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format Formatting for heading

Is this proper formatting?

INT. O'CONNER HOUSE - KITCHEN/LIVING ROOM - DAY

I'm a little confused about the hyphens and spaces when specifying a room within a house. I'm having a hard time finding an example of this in online screenplays.
 

mlesemann

Staff Member
Moderator
If the room is BOTH the kitchen and the living room, or if the two basically run into each other so that it's one continuous space, then yes.

Otherwise specify exactly which room the action takes place. When the action changes to a different room, you need a new slug line indicating that.
 

indietalk

IndieTalk Founder
Staff Member
Admin
If you are familiar with real estate, this might signify what is called open concept.
 
I was picturing the house with an open kitchen/living room. But maybe it's preferable to just say INT. HOUSE and leave the options open for the type of layout the house has?
 

indietalk

IndieTalk Founder
Staff Member
Admin
Look up some screenplays (teleplays) of things like Friends, Seinfeld. They were open concept and the action took place walking to and fro.
 

indietalk

IndieTalk Founder
Staff Member
Admin
Here's some more:
Breakfast at Tiffany's
It's Complicated
Addicted To Love
Something's Gotta Give
 
Have any of you ever had to indicate that a character is looking through a peephole? I just put PEEPHOLE POV., and then described whats happening on the other side of the door. Is there a better way?
 
Your overall MASTER SCENE LOCATION HEADING is fine but if you keep moving throughout the house? The reading will flow much better if you use SECONDARY SCENE LOCATION HEADINGS to depict that...

For instance... Let's say you move the action into the hallway... Something like this:

INT. O'CONNER HOUSE - KITCHEN/LIVING ROOM - DAY

The O'conner family sits in front of a big screen TV. Mom crosses to the

HALLWAY

opens the linen closet but it's empty.

--In the above example, HALLWAY is the secondary scene location heading. Notice how instead of writing it in the action line above, we use it as an actual location heading. Doing it this way is how you keep the READ flowing from one location to another within a master location.

Same goes for the peephole...

Mom hears the doorbell ring -- runs to the

FOYER

to open the front door but peeks through the

PEEPHOLE

instead -- observes someone standing there in a clown costume.

This is just quick and dirty off the top of my head but hopefully, you get the gist... If this is a short you're making on your own? You can obviously write it any way you want. However, if you were writing this as a spec script? It's usually better to write it in a similar way as I've outlined above instead of using actual direction. In other words? Direct our EYES to see what you want us to see but don't use actual direction to do it.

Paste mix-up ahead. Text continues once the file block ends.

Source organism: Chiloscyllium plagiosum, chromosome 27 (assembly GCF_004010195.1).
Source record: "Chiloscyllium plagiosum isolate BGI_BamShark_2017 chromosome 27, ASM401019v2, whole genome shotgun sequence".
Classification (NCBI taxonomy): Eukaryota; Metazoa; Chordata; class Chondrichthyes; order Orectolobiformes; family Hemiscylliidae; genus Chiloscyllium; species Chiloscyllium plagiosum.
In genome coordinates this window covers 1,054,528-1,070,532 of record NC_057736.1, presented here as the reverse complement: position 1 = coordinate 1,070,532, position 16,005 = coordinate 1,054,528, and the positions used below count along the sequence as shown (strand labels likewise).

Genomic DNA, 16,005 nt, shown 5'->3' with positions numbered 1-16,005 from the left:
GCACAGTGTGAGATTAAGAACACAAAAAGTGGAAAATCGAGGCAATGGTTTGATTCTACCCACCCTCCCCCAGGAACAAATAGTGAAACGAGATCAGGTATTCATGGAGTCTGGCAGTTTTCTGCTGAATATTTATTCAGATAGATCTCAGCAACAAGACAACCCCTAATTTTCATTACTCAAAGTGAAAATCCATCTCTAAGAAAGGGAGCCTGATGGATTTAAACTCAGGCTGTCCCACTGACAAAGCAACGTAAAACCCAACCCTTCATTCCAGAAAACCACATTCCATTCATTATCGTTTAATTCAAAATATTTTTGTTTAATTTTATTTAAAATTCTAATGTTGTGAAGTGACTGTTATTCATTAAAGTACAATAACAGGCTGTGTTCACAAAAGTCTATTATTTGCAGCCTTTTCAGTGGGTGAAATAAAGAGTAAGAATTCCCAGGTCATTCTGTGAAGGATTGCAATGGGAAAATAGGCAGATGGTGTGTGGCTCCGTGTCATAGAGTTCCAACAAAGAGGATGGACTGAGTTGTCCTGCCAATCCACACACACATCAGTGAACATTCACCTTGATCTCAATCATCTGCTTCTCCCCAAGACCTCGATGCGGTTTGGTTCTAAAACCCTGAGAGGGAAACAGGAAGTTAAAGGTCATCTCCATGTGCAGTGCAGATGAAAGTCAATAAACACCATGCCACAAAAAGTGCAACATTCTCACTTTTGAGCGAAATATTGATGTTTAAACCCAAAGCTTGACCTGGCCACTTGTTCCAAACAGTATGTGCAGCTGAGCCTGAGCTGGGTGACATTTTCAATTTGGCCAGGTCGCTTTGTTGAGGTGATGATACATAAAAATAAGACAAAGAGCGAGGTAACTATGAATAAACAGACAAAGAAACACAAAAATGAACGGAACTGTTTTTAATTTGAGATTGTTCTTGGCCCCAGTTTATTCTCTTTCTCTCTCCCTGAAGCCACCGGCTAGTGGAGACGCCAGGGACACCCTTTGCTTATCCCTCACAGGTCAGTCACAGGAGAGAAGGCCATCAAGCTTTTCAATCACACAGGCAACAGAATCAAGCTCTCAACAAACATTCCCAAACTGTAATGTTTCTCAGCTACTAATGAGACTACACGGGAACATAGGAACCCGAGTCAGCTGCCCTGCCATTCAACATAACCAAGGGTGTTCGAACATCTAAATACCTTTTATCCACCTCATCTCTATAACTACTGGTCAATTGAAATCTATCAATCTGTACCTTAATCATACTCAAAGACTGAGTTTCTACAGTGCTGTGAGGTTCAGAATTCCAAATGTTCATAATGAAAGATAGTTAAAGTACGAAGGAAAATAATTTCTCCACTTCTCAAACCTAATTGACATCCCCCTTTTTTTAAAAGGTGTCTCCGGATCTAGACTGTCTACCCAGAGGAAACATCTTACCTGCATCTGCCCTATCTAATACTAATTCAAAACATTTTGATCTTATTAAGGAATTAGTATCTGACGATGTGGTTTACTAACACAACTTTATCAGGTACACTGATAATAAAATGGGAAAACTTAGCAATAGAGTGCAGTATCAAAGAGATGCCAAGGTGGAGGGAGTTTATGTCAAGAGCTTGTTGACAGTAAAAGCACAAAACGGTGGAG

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How would you handle a new room, and not just a hallway? INT. OCONNER HOUSE-BASEMENT?

Handle it the same way... Just write some action leading the character into whatever room you want and stick the name of the location all by itself on a separate line.

OR

If you do not want to write the action leading the character into another room, just use the secondary scene location heading on a line all by itself WITHOUT including INT./EXT., the MASTER SCENE LOCATION HEADING, and NIGHT or DAY.

Like this:

Mom hears the doorbell ring -- runs to the

FOYER

to open the front door but peeks through the

PEEPHOLE

instead -- observes someone standing there in a clown costume.

BASEMENT

A window breaks and someone sticks their leg through.

Make sense?
 

mlesemann

Staff Member
Moderator
Your overall MASTER SCENE LOCATION HEADING is fine but if you keep moving throughout the house? The reading will flow much better if you use SECONDARY SCENE LOCATION HEADINGS to depict that...
That looks really nice, but I've had multiple people tell me it doesn't work well when you try to load the script into production software.

So it depends, again, on the purpose of the script.
 
Most of that makes sense. But for a character who is looking in and out of the peephole a couple of times in a row (pulling head away to talk to someone and then looking back out the peephole). How would you handle that?

This is a spec script. As in speculating that some would ever want to read a script I wrote. LOL.